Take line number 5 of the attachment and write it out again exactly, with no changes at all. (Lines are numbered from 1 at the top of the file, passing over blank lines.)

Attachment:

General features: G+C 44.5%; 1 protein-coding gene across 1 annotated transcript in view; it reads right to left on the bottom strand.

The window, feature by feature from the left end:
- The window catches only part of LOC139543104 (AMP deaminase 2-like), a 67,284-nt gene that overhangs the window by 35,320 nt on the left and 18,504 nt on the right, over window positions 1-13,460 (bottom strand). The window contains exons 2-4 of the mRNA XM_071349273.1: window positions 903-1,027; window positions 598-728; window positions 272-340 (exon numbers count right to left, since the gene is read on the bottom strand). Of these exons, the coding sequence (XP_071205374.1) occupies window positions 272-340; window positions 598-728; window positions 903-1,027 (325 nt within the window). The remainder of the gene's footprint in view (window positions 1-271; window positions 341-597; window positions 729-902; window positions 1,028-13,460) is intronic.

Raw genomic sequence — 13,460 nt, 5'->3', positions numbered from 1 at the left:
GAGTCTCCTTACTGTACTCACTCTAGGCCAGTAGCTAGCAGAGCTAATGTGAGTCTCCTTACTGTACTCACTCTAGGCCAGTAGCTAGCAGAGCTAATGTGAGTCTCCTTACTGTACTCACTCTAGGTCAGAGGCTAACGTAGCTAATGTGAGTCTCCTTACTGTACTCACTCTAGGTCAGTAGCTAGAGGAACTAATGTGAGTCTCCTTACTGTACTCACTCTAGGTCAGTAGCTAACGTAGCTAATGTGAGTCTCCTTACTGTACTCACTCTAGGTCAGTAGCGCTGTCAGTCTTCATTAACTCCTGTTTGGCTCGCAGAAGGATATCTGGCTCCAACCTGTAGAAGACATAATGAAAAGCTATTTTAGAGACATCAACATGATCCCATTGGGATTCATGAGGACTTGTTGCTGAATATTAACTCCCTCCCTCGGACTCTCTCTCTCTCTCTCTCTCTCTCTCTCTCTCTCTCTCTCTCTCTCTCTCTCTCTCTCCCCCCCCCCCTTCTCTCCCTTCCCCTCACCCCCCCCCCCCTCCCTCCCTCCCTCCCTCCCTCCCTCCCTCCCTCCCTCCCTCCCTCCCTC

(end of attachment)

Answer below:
GAGTCTCCTTACTGTACTCACTCTAGGCCAGTAGCTAGCAGAGCTAATGTGAGTCTCCTTACTGTACTCACTCTAGGCCAGTAGCTAGCAGAGCTAATGTGAGTCTCCTTACTGTACTCACTCTAGGTCAGAGGCTAACGTAGCTAATGTGAGTCTCCTTACTGTACTCACTCTAGGTCAGTAGCTAGAGGAACTAATGTGAGTCTCCTTACTGTACTCACTCTAGGTCAGTAGCTAACGTAGCTAATGTGAGTCTCCTTACTGTACTCACTCTAGGTCAGTAGCGCTGTCAGTCTTCATTAACTCCTGTTTGGCTCGCAGAAGGATATCTGGCTCCAACCTGTAGAAGACATAATGAAAAGCTATTTTAGAGACATCAACATGATCCCATTGGGATTCATGAGGACTTGTTGCTGAATATTAACTCCCTCCCTCGGACTCTCTCTCTCTCTCTCTCTCTCTCTCTCTCTCTCTCTCTCTCTCTCTCTCTCTCTCTCCCCCCCCCCCTTCTCTCCCTTCCCCTCACCCCCCCCCCCCTCCCTCCCTCCCTCCCTCCCTCCCTCCCTCCCTCCCTCCCTCCCTCCCTC